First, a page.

Let me put the bottom line up front: America’s Air Force currently has 312 operational squadrons. The problem is they need 386.

The Air Force goes to war with squadrons. Operational squadrons represent the core fighting unit while service support, sustainment and agile combat support squadrons provide support. Secretary of the Air Force Heather Wilson described operational squadrons as the “clinched fists of American resolve,” that punch from a body of critical and solid support.

The good news is that today we can whip any other air force on the planet.

As Air Force Chief of Staff Gen. Dave Goldfein said: “Today we are the best Air Force in the world, and our adversaries know it. However, they have been studying our way of war and investing in ways to take away those advantages. This is about how we stay in front.”

The bad news is that our adversaries are determined to knock us off the top of the hill. The worse new is that if we don’t do something soon, they may very well succeed.

I was captain of my high school football team, and we were really good. If someone wanted to know how good we were, they could simply ask any player on the team and we would gladly brag on our accomplishments. We entered the championship game undefeated and, in hindsight, over confident. To be blunt, we got our clock cleaned. On paper, we had the best offense and best defense in the conference; yet, we suffered an embarrassing loss.

Later that night, a friend from the opposing team called me. He told me they spent hours studying our team on film. They knew our tendencies, our strengths and, most important, our vulnerabilities. They calculated that even though our individual players were better, our numbers were few. In fact, nearly everyone on our team played on offense, defense and special teams. On the other hand, our opponents generally played single positions and were rested and fresh. They calculated that they could win a game of attrition; that calculation turned out to be right.

Our potential allies have spent years studying the U.S. joint war-fighting playbook. They are impressed with our people, training, tactics and equipment. They hear us repeat over and over again that we are the best, but they recognize if we ever meet on the battlefield, they will have to deal with us. So they are constantly analyzing our tendencies, strengths and, most important, our vulnerabilities. Unfortunately, a glaring vulnerability of the world’s greatest air force is it is too small for its multiple assigned missions.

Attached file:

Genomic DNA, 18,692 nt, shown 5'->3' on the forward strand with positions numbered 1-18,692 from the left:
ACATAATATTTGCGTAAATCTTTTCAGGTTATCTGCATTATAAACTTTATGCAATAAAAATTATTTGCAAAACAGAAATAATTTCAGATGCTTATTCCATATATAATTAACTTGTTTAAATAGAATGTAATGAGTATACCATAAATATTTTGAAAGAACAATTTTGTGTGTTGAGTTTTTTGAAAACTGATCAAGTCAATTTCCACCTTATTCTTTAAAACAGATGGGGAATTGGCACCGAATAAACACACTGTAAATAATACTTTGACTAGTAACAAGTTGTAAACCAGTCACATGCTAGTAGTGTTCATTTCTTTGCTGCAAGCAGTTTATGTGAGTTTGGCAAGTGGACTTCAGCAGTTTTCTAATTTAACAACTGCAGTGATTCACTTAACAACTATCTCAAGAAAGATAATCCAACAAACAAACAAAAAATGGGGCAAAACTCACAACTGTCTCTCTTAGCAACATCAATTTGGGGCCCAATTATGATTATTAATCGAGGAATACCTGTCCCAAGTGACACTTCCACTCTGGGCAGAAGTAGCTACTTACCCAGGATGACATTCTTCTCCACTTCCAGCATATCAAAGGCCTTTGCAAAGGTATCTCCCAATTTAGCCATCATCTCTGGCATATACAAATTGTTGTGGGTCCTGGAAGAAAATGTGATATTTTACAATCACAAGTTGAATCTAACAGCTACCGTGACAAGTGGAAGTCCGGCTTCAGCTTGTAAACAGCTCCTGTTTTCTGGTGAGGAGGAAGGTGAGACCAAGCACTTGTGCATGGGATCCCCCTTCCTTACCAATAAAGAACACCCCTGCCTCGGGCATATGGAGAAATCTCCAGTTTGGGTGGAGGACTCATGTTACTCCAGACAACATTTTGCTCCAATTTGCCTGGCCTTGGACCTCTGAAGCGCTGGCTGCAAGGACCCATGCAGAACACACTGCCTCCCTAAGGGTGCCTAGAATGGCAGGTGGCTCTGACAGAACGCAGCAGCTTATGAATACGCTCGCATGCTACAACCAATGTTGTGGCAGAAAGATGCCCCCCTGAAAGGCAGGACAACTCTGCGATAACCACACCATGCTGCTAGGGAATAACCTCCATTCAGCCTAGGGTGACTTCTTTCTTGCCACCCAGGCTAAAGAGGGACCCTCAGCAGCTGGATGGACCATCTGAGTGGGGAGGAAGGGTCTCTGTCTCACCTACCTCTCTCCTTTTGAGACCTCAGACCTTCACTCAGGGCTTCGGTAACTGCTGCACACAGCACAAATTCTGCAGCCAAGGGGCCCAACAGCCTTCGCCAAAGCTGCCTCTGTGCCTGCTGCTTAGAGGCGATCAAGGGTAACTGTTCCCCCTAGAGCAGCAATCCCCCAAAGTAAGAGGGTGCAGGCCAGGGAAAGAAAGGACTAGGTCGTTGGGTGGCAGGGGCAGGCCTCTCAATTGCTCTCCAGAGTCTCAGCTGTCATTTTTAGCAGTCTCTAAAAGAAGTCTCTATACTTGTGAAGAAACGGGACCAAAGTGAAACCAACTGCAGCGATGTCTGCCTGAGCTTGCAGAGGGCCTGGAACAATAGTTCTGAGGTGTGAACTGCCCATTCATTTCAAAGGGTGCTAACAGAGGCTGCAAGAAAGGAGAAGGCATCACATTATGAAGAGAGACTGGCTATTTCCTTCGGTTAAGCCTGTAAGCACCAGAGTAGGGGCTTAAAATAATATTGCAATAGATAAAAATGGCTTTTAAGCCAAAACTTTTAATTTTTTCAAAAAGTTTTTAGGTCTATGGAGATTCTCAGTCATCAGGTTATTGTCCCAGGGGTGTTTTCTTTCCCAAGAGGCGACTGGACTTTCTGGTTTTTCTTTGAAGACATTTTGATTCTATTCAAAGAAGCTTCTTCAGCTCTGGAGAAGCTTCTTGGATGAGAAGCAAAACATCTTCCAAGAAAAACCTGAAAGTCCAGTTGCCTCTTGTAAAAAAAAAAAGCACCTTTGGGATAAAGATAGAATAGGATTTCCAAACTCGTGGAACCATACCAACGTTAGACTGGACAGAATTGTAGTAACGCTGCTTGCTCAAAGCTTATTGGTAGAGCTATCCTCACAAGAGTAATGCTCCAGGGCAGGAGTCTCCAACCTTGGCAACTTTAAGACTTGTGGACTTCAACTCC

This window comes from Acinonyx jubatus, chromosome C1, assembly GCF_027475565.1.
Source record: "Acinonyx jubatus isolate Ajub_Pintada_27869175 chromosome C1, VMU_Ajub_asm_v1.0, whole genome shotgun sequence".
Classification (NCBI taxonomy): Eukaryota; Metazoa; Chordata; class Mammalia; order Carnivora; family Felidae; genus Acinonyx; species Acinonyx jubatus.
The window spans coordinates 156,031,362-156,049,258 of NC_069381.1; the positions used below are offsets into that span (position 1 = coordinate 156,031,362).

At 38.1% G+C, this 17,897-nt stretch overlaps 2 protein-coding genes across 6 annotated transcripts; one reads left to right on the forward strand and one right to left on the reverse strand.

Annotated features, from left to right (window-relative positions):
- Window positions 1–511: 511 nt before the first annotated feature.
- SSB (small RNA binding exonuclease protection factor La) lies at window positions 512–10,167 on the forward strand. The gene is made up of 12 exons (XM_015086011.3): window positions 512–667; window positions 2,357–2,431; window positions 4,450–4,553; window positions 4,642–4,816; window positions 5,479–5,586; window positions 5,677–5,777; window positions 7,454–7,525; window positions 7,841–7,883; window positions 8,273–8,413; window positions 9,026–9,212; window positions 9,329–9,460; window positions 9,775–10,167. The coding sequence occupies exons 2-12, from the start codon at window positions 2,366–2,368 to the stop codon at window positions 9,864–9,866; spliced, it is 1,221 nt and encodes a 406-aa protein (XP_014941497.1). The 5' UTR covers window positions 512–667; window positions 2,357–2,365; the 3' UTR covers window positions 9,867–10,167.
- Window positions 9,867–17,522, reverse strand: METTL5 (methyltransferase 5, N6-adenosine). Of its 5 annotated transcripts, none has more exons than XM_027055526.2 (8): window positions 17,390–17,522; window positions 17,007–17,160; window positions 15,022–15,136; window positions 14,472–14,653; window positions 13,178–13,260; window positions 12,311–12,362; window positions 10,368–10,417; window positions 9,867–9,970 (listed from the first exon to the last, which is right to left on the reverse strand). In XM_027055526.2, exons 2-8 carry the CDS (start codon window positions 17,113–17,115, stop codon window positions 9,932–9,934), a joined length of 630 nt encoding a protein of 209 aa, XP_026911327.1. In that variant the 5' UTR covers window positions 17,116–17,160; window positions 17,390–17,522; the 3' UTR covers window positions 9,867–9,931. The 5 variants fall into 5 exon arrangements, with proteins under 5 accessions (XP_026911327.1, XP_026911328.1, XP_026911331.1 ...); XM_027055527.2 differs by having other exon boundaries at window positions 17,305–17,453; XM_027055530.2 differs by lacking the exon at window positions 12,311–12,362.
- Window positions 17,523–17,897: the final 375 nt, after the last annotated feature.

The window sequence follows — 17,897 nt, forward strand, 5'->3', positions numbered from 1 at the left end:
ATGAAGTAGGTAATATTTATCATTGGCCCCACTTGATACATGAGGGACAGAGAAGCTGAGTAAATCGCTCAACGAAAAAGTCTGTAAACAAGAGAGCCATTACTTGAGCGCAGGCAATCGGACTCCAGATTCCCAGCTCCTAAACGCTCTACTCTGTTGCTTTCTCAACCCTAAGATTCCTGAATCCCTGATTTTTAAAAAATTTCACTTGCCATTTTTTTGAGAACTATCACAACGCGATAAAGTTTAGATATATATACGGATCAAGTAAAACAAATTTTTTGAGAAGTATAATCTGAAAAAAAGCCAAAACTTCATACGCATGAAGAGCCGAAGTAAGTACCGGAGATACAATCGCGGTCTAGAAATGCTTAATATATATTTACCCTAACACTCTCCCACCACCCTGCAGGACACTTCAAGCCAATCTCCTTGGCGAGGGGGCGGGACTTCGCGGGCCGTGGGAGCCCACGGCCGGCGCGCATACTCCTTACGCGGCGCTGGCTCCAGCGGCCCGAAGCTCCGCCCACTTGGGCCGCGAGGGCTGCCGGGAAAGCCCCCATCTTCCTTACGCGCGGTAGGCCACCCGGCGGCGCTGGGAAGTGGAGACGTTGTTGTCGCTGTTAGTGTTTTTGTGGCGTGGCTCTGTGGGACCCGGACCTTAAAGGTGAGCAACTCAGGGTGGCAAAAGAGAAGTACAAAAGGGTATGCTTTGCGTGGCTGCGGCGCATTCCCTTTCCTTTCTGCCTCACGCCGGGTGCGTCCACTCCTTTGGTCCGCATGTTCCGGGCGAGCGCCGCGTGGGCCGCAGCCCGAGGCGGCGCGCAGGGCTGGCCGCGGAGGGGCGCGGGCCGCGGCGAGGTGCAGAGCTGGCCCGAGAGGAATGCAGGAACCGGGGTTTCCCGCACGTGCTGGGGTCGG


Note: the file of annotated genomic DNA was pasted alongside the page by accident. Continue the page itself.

Let’s talk numbers. When I entered the Air Force, active-duty strength alone was 754,000 personnel, and we roughly had 96 fighter squadrons. Fast forward to 1990 when the U.S. fought Operation Desert Storm. At the time, the Air Force had 134 fighter squadrons and they deployed 32 forward.

Now let’s look at where we are today: The Air Force has 54 fighter squadrons, and that includes active duty, Guard and Reserve. Active-duty end strength is 325,100, a 57 percent decrease from when I first enlisted. For brevity, I omitted similar decreases for other Air Force weapon systems that we have far too few. Airmen that lead operational squadrons are the best in the world; however, with numbers like these, even they can’t be in two places at the same time.

Why should we all gasp at those numbers? During the Air Force Association’s Air, Space & Cyber Conference in September, Secretary Wilson said: “Less than a week ago, Russia began the largest exercise on Russian soil in four decades … with more than 300,000 troops and 1,000 aircraft. On the other side of the world, China’s first aircraft carrier was declared combat ready this year and promptly sailed into the Pacific to conduct flight operations. China has militarized islands in the South China Sea, and now all of Southeast Asia is within reach of its long-range bombers. Part of President Xi [Jinping]’s plan is for China to be a top-ranked military by 2050, and President Xi is no longer bound by term limits on his presidency.”

There are many other hot spots around the world, including North Korea, Iran and the fight against terrorist organizations in various locations. The U.S. Air Force is America’s first-in, last-out force. From space assets to airlift to fighters to bombers to airborne intelligence to command and control to maintaining more than two thirds of the U.S. nuclear arsenal, America’s Air Force cannot afford to come up short. Our nation’s Air Force needs 386 operational squadrons to remain the pre-eminent Air Force in the world.

Retired Gen. Larry Spencer is president of the Air Force Association. He previously served as vice chief of the U.S. Air Force; the Joint Staff’s director for force structure, resources and assessments; and the Air Force’s deputy assistant secretary for budget.

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